Analysis Of 'The Invention Of Hugo Cabret'

Hugo: A Title Forgotten By Amala Benny Hugo by Martin Scorsese , based on the novel ‘The Invention of Hugo Cabret’ by Brian Selznick, has enthralled viewers around the globe with its technical brilliancy, stunning visual effects and its moving tribute towards the origin of cinema. The opening scene is a testament as to why the movie was awarded an Oscar for cinematography. The transforming of the intricate clockwork mechanism into the beautiful streets of Paris was simply breathtaking. But where it emerges victorious warrior in the arena of visual effects, it turns out to be a cunning con artist in playing with our expectations. The movie explores the dream like aspect of cinemas and hence is a bit dream…show more content…
At least this is what we are led to believe during the first half of the movie, but then the plot changes! It is no longer about Hugo’s quest but is a history lesson about cinema. Although interesting on its own, one is left with a vague feeling of dissatisfaction when the movie refuses to return to the little hero. Instead it half heartedly allocates a purpose to Hugo which is fixing things and continues meandering down to the life and times of Georges Melies (Ben Kingsley). The mark of a protagonist or any round character is character development. The characters should grow as the film progresses and at the end should be better versions of themselves. But Hugo does not undergo any significant character transformation. The underlying theme of finding a purpose is instead realized through Papa Georges who at the end realizes his own value and takes back his rightful position in the society as Georges Melies. In this sense, he is the real hero of the…show more content…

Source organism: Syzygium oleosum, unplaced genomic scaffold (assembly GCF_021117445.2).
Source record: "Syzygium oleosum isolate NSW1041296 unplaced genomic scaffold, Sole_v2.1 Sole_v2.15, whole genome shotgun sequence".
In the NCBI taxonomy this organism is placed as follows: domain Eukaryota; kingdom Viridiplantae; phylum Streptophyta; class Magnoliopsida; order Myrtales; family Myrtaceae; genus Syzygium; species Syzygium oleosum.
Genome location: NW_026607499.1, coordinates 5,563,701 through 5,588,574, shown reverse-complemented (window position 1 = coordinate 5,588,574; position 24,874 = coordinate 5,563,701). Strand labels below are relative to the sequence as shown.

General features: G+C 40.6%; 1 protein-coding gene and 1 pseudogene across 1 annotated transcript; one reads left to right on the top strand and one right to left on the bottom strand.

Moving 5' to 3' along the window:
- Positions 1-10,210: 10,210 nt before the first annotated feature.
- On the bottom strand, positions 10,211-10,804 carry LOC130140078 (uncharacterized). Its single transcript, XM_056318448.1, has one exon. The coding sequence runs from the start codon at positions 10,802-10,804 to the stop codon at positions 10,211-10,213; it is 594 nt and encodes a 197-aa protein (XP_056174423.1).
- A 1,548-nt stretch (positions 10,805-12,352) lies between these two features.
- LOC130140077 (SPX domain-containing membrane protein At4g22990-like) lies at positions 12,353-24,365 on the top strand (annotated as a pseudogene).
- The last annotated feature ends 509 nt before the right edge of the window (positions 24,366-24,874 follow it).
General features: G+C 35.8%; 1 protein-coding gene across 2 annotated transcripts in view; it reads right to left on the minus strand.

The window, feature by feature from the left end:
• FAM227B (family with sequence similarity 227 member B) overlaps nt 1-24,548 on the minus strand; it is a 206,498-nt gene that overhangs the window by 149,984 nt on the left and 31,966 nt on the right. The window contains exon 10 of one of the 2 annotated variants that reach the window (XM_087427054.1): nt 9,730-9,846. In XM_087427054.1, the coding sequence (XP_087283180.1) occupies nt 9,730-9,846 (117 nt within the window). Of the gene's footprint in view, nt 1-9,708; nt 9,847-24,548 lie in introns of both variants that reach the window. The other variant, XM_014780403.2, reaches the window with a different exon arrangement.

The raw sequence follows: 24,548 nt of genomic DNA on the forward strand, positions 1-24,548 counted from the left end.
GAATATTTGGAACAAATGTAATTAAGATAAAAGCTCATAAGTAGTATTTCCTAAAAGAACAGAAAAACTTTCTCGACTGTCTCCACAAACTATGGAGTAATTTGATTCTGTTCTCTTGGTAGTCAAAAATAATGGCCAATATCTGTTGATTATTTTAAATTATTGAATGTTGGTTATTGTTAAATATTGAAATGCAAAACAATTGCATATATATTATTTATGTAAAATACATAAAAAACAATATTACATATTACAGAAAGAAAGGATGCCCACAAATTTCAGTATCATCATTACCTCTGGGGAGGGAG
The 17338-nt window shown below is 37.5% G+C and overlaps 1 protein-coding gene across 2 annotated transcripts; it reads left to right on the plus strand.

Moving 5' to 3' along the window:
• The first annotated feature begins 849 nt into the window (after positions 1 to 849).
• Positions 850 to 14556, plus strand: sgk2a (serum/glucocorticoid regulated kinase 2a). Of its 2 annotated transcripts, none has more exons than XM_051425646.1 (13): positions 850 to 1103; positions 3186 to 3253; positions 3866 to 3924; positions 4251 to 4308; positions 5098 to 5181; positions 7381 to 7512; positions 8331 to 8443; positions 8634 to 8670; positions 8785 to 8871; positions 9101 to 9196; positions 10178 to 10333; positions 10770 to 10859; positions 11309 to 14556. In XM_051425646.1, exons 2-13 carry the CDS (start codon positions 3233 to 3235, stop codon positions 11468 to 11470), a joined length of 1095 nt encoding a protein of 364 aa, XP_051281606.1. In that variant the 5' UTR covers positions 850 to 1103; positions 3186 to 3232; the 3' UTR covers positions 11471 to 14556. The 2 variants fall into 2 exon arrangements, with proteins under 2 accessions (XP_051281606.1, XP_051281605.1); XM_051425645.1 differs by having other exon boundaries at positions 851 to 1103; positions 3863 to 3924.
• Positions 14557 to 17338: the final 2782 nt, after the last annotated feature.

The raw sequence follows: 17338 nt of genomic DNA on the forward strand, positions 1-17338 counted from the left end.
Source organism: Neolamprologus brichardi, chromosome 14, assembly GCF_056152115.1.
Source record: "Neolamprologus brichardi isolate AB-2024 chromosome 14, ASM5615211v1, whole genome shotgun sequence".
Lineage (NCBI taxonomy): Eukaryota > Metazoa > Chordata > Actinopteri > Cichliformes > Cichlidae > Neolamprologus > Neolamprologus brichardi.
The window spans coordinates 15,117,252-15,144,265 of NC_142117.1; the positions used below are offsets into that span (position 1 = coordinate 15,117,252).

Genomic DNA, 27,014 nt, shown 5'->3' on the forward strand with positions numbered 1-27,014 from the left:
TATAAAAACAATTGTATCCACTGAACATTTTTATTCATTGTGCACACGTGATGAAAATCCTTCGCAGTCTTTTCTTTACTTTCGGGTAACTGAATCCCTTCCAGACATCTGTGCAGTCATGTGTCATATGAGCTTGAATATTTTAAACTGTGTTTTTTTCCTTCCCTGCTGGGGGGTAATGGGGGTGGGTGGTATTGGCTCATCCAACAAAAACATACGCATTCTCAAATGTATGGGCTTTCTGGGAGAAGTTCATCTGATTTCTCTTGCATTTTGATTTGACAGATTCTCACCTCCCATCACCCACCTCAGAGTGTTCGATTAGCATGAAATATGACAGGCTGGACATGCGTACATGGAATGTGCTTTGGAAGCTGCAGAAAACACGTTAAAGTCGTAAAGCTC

But the majority of the movie was shot in a way as to lead us to believe that it is Hugo Cabret’s story. Unfortunately it is not. He is merely a medium Scorsese uses to divert one to the history of cinema and make one admire their dream like quality. Here, he resorts to the aid of technology, and the result is quite stunning, one has to admit. The drawings which become animated when the cabinet falls from Isabella’s hand, letting the papers fly, and the dream within a dream sequence, are all effective in capturing the dream like quality of films that fans of Melies admire. The movie is also, in a sense, a biopic of Georges Melies – it is a tribute that touches the heart and evokes the much awaited empathetic connection to the movie. The recreation of his earlier movies, like the 1902 production ‘Man on the Moon’, and the final scene where he himself becomes a part of his beloved cinemas evokes a sense of wonder, respect and gratification. The movie is a success in that

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